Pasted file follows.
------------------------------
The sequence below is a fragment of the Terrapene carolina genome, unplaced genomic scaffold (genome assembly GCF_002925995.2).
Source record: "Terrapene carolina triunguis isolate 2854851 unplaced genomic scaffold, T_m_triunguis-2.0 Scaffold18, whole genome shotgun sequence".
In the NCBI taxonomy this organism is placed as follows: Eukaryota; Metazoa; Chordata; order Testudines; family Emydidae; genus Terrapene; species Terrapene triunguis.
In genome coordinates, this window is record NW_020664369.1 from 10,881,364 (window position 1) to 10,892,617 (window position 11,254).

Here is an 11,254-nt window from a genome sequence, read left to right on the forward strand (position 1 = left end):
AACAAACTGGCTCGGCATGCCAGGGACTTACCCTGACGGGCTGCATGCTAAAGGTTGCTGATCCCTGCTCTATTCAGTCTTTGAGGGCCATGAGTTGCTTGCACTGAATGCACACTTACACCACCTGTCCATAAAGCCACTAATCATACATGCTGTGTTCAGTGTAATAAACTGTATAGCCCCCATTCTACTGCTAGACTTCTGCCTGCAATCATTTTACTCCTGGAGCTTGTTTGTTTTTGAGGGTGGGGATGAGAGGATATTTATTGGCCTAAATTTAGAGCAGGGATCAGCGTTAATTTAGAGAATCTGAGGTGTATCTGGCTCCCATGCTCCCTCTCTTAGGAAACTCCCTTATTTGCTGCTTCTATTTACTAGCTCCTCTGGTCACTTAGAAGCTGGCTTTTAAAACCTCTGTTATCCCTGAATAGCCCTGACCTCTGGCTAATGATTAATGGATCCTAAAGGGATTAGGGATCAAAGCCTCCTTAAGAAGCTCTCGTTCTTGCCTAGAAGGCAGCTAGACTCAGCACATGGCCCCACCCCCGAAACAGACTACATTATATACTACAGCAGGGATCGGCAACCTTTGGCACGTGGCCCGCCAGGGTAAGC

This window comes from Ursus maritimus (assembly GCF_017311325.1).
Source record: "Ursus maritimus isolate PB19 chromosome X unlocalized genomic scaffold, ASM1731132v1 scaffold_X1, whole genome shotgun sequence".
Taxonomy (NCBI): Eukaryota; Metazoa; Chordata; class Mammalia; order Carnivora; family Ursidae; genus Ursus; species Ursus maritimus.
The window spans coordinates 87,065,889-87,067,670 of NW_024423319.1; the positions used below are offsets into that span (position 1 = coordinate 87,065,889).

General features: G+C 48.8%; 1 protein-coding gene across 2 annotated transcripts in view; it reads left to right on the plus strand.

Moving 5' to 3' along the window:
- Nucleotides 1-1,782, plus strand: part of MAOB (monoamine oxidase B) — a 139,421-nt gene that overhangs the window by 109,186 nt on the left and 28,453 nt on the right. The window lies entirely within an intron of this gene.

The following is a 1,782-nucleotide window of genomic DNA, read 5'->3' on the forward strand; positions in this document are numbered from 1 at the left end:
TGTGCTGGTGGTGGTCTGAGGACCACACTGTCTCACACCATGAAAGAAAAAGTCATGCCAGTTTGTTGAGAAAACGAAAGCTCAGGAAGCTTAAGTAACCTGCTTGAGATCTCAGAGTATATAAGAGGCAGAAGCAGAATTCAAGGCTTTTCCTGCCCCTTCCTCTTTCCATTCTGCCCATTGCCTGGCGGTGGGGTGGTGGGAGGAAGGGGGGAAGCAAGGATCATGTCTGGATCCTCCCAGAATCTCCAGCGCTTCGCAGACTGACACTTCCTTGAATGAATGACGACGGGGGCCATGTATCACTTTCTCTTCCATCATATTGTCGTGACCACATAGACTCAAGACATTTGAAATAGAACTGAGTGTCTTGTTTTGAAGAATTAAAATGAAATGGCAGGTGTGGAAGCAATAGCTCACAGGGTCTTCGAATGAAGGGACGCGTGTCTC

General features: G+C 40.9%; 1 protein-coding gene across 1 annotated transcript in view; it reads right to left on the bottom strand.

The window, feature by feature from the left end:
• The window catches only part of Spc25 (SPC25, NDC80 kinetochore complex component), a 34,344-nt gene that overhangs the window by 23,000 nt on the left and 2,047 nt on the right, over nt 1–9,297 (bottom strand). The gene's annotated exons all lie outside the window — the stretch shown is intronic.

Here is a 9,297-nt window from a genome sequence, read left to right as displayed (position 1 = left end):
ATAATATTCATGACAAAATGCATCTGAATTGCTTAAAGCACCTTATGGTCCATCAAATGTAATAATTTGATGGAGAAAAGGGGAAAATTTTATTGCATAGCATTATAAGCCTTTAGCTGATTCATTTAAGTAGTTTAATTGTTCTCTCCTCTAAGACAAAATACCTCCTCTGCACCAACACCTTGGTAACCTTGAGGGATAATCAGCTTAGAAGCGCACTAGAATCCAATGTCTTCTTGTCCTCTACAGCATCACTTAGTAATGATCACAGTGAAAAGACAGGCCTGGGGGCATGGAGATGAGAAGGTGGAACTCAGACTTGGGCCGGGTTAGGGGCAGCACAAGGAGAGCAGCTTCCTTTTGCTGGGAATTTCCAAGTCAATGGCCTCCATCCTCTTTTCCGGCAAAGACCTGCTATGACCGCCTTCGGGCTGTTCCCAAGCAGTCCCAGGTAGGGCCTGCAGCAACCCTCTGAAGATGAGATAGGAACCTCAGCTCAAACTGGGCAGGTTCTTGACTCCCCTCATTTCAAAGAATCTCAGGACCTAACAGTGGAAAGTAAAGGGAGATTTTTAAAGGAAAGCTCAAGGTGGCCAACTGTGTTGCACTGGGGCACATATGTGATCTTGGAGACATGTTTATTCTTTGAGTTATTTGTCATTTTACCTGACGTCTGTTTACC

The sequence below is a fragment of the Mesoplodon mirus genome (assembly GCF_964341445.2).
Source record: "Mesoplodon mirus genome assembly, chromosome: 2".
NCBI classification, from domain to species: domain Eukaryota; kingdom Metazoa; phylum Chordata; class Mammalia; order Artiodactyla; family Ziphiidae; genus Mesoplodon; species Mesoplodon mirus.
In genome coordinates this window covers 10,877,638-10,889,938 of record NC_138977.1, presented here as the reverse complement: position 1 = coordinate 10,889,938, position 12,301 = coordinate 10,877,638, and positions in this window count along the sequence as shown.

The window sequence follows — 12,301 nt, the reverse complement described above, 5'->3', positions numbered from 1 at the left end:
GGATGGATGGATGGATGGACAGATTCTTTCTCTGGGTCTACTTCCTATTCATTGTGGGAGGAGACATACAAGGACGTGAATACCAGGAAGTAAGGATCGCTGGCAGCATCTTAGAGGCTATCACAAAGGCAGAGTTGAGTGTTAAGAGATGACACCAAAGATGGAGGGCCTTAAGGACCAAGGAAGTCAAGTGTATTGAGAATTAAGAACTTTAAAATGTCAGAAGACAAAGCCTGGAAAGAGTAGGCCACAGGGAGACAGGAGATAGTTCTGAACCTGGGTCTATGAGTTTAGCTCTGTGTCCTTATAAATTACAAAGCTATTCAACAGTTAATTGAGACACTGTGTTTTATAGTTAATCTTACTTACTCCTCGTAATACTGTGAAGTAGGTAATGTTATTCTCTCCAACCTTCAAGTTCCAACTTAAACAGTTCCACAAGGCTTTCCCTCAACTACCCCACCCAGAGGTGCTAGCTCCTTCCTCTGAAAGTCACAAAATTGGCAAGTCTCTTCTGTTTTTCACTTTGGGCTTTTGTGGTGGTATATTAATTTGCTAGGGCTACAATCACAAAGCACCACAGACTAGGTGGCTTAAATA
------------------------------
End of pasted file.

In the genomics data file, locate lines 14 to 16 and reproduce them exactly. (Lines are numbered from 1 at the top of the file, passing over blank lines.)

The following is a 1,782-nucleotide window of genomic DNA, read 5'->3' on the forward strand; positions in this document are numbered from 1 at the left end:
TGTGCTGGTGGTGGTCTGAGGACCACACTGTCTCACACCATGAAAGAAAAAGTCATGCCAGTTTGTTGAGAAAACGAAAGCTCAGGAAGCTTAAGTAACCTGCTTGAGATCTCAGAGTATATAAGAGGCAGAAGCAGAATTCAAGGCTTTTCCTGCCCCTTCCTCTTTCCATTCTGCCCATTGCCTGGCGGTGGGGTGGTGGGAGGAAGGGGGGAAGCAAGGATCATGTCTGGATCCTCCCAGAATCTCCAGCGCTTCGCAGACTGACACTTCCTTGAATGAATGACGACGGGGGCCATGTATCACTTTCTCTTCCATCATATTGTCGTGACCACATAGACTCAAGACATTTGAAATAGAACTGAGTGTCTTGTTTTGAAGAATTAAAATGAAATGGCAGGTGTGGAAGCAATAGCTCACAGGGTCTTCGAATGAAGGGACGCGTGTCTC

General features: G+C 40.9%; 1 protein-coding gene across 1 annotated transcript in view; it reads right to left on the bottom strand.